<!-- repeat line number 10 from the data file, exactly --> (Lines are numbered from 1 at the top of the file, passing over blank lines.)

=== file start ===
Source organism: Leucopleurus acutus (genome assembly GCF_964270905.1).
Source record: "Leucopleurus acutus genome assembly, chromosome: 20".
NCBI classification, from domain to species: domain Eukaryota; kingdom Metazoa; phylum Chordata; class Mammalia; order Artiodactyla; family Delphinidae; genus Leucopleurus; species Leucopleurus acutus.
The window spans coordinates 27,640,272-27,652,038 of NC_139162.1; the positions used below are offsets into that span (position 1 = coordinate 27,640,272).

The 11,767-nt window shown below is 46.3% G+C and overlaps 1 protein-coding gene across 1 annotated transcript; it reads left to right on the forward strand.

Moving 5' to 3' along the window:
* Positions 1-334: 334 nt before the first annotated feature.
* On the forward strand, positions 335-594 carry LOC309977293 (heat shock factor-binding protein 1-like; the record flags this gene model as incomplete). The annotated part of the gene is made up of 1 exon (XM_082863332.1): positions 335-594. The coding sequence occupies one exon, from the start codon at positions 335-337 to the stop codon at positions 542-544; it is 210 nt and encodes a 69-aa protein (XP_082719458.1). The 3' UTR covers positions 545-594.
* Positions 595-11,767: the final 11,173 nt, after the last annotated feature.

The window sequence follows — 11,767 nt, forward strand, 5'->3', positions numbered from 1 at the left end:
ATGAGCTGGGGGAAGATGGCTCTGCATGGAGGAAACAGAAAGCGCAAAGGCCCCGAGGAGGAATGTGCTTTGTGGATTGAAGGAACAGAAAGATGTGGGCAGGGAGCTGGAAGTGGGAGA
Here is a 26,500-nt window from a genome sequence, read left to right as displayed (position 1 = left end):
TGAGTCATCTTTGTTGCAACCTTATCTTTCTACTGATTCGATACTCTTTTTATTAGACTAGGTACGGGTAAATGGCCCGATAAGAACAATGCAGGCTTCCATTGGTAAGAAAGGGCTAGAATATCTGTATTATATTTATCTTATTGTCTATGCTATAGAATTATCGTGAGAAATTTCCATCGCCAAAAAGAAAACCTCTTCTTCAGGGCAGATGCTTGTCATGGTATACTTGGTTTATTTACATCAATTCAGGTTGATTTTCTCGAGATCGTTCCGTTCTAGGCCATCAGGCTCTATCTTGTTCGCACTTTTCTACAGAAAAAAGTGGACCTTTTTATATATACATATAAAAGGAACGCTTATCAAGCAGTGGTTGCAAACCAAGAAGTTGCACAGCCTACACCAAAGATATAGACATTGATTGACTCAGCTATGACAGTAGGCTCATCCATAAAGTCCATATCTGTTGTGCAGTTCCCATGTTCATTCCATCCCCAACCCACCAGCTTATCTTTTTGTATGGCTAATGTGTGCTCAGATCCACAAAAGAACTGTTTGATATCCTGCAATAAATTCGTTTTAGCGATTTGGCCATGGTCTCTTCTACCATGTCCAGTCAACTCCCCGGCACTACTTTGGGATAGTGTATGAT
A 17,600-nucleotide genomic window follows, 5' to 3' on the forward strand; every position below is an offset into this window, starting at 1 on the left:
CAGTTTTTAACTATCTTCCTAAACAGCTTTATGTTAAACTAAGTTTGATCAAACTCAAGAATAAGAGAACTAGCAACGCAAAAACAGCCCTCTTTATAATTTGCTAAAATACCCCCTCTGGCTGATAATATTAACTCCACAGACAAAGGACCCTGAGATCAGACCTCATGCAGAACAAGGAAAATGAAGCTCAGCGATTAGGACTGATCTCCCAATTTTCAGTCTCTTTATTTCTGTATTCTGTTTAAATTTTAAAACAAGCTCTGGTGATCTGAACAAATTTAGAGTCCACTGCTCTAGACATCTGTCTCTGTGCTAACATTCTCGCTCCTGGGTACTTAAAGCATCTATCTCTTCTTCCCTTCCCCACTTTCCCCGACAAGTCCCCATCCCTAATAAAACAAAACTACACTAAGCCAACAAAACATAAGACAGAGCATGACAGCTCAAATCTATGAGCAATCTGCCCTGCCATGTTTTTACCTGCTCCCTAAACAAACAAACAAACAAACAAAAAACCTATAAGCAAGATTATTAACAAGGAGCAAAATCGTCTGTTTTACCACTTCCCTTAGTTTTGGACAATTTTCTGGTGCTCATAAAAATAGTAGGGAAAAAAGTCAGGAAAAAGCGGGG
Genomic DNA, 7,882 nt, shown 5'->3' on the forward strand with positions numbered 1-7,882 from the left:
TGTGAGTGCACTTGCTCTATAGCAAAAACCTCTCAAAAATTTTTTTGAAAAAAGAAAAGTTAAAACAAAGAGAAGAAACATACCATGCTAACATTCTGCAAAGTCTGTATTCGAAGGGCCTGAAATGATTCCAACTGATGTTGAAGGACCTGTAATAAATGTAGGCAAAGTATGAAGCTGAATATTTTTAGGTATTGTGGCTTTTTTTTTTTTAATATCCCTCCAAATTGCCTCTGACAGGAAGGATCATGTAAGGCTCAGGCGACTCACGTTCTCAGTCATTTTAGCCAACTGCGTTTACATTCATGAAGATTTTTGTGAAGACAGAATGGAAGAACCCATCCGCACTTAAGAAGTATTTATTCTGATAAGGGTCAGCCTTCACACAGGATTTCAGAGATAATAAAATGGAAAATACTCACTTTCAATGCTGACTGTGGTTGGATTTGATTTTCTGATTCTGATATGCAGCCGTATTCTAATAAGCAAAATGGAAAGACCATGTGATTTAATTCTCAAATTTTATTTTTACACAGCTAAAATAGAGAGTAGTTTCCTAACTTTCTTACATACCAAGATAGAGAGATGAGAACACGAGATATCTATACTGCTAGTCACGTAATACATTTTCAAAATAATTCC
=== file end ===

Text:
The window sequence follows — 11,767 nt, forward strand, 5'->3', positions numbered from 1 at the left end: